In this intense seller’s market, buyers are pulling out the stops in order to compete. For some, that may mean offering over list price, waiving inspection, or offering other incentives to the seller. Two of the most common incentives are earnest money and non-refundable deposits. These incentives help to show a seller that a buyer is serious, but they do have some risks for buyers. Here are four things you should know about earnest money and deposits before you sign the contract!
Earnest Money & Deposits Are Credits At Closing
Earnest money is a deposit that represents a buyer’s good faith in entering into an offer to purchase a property. While buyers must pay earnest money and deposits before closing, they are both considered credits to the buyer at closing. Desiree Kumar, a licensed attorney with AMT Law Group in Illinois and a former real estate agent, reminds buyers, “Both deposits and earnest money deposits function similarly and are both typically credited at closing.” How the earnest money or deposit is credited is typically at the discretion of the lender, so buyers should communicate with their loan officer to determine how those funds will be credited.
You Might Not Get The Money Back
If you’re asking yourself, “Is earnest money refundable?”—you aren’t alone. According to Kumar, the most misunderstood aspect of deposits and earnest money is “that they are always refundable.” This misunderstanding can lead to an unpleasant financial situation and even litigation if a buyer terminates a contract. Kumar says “earnest money provisions have a propensity for litigation,” however, depending on how the contract is written, earnest money can be refundable. To determine if your earnest money is refundable, Kumar advises “The executed offer will dictate what happens to the earnest money upon termination of the contract. It is important to understand what the offer says before signing it.”
Tip: It is possible for sellers to negotiate for earnest money to become non-refundable after inspection. If buyers are looking for ways to strengthen their offer, they might consider this option.
Non-refundable deposits, common with new construction, differ from earnest money. “Deposits generally benefit the seller,” says Kumar. And in this market of rising building costs, builders prefer buyers to pay a deposit. In most cases, unlike with earnest money, these deposits are not refundable to the buyer if they terminate. However, Kumar reminds buyers “Depending upon the reason for termination, the deposit may still be refundable.” But she would advise buyers considering a non-refundable deposit to remember “that no matter the reason, they cannot get their deposit back, even if the sale does not go through.”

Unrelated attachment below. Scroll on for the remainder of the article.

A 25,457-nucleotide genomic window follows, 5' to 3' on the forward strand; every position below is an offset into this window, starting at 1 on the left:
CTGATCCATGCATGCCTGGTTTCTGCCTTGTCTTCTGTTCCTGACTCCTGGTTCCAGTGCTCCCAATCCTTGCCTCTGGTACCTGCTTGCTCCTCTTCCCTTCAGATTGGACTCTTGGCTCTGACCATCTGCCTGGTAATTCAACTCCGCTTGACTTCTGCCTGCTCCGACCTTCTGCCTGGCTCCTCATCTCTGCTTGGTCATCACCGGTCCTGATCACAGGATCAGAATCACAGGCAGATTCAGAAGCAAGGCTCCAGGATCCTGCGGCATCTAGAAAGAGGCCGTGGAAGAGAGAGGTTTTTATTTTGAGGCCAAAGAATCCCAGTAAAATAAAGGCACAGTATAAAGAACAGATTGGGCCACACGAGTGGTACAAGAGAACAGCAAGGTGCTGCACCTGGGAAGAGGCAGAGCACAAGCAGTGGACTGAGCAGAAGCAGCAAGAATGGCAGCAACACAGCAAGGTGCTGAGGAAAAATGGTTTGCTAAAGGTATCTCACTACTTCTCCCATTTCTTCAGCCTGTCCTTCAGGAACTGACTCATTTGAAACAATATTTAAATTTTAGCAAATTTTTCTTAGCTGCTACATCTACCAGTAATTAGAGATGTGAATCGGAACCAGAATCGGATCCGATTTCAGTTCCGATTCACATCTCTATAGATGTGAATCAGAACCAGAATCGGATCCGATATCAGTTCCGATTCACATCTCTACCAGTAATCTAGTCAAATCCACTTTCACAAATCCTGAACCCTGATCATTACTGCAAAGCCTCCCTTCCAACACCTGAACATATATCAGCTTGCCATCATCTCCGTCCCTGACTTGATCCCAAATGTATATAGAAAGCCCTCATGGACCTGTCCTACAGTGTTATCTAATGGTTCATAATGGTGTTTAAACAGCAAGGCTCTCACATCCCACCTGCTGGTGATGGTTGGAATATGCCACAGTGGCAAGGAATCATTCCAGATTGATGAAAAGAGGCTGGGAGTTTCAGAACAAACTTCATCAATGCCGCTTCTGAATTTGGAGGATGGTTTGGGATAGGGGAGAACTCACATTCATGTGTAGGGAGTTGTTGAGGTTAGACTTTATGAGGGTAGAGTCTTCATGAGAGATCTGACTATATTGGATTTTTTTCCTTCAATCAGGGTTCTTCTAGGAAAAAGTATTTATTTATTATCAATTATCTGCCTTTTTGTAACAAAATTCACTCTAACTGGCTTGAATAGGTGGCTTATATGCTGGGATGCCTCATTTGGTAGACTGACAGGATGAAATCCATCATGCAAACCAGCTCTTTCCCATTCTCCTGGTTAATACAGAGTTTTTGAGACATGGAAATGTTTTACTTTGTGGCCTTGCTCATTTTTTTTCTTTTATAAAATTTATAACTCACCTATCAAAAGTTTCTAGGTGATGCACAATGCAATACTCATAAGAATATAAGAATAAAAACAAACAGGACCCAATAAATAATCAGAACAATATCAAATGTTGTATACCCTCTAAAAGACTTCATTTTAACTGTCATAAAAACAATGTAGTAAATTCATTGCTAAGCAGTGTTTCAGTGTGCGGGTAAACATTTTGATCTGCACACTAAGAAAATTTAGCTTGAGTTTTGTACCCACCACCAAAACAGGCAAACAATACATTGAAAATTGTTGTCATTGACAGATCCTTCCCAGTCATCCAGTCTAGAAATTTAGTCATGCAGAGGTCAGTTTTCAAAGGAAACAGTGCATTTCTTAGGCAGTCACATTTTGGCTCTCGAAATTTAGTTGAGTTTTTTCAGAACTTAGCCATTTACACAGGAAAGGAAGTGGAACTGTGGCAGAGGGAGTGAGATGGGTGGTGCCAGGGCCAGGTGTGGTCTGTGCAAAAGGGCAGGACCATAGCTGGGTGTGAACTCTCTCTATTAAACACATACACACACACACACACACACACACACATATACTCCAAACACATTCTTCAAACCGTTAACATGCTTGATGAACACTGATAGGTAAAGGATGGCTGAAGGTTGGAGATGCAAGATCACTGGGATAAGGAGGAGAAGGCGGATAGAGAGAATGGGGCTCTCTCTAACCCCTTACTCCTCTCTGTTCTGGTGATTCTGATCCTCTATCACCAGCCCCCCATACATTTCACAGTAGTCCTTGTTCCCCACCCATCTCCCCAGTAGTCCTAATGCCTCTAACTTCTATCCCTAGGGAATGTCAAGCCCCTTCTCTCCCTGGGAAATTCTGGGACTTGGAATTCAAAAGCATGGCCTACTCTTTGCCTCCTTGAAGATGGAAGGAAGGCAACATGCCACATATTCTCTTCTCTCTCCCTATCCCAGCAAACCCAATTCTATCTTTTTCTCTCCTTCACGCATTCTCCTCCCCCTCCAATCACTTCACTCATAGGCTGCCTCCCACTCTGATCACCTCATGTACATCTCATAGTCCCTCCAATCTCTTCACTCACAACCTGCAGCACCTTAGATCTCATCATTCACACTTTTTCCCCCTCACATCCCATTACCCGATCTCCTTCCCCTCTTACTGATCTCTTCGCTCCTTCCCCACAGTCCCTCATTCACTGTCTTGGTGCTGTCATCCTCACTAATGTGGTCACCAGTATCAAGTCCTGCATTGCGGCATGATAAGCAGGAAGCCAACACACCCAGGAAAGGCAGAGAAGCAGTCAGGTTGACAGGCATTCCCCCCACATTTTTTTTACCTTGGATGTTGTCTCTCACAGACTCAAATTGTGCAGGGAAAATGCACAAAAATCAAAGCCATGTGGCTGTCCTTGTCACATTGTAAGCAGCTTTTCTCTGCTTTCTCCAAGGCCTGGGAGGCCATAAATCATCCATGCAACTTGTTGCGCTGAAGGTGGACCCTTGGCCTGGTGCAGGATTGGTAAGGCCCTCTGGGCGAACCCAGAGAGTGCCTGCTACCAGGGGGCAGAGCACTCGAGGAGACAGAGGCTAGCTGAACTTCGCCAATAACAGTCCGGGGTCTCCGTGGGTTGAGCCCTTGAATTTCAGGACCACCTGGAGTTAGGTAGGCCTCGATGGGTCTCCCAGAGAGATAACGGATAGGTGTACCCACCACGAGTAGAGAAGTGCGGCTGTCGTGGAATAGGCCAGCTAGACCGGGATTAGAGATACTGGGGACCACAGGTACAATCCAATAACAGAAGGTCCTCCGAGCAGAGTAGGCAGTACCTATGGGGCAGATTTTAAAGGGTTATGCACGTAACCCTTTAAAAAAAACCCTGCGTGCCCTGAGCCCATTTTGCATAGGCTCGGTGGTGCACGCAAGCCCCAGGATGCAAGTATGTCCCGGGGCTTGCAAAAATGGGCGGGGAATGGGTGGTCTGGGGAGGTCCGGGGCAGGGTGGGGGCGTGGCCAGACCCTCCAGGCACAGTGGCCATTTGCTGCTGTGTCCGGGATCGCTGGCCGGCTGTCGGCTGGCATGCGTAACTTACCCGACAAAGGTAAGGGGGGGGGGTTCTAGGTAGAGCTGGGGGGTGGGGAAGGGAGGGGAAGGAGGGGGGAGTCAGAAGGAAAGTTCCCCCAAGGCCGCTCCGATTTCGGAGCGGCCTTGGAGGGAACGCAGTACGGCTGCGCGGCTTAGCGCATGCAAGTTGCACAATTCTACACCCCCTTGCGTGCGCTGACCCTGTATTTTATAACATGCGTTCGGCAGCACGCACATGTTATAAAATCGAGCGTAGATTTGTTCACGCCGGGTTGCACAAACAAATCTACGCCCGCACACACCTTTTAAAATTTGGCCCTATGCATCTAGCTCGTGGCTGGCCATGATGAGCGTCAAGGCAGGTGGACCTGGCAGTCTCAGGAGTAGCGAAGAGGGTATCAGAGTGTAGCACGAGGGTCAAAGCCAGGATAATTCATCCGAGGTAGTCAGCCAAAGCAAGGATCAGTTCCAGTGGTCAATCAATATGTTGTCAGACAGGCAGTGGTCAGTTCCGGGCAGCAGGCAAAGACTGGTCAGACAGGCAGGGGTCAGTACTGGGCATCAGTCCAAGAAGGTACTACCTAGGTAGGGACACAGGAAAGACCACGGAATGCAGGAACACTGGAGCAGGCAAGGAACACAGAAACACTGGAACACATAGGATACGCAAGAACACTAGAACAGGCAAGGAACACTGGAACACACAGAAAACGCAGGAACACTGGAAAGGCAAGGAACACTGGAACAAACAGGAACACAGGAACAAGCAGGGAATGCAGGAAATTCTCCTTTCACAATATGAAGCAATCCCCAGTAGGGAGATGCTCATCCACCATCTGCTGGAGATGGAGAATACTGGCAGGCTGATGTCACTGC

Tip: Buyers have the right to have an attorney review a contract before signing it. Fully understanding the legal wording and ramifications of a termination is critical to avoid any future litigation.
How The Money Is Accessed Varies
Both types of pre-payments are handled differently when it comes to who has access to the funds. For example, earnest money is held by a 3rd party until closing or termination. In most cases, earnest money funds are typically held in escrow until closing, meaning sellers can’t access those funds until closing. Earnest money funds can be held by the real estate brokerage, the title company, closing attorney or other 3rd party.
Deposits, on the other hand, can vary. Depending upon how the contract is written, deposits can be spent immediately by the seller and may not have to be held in escrow. Even if the funds are immediately accessible by the seller, if the buyer does close then they still receive a credit at closing.
Tip: Non-refundable deposits typically benefit the seller and are another way to make an offer stand out among multiple offers; however, buyers should be aware of the risks involved before agreeing to a deposit.
One Benefits The Seller and One Benefits The Buyer
Non-refundable deposits tend to benefit the seller, since (in most cases) these deposits are not refundable to the buyer. The amount of the deposit can be determined by the buyer, the seller, or negotiated between the two. While sellers like the appeal of non-refundable deposits, Kumar states she “very rarely advise[s] a buyer to enter into an offer with a non-refundable deposit.” The risk with a non-refundable deposit is that the buyer could lose the money if they fail to close.
Earnest money, on the other hand, can benefit the buyer. Again, depending on how the contract is written, that “good faith” can be refundable to the buyer if they fail to close. If sellers are wanting a guaranteed payment should the buyer fail to close, a non-refundable deposit may be the best option for them; however, it’s important both sides understand what happens to the funds upon termination and what can legally be done with the funds prior to termination or closing.
Work With an Agent!
In this intense market, buyers are desperately searching for ways to make their offer stand out. By strategically structuring an offer with benefits to the seller, this can help a buyer’s offer to standout. It’s important to know which type of pre-payment offers the most benefits and least risk. The best way to safely navigate the current real estate market is to utilize the services of an experienced real estate agent. You can find an agent in your area by using Homes.com agent search tool!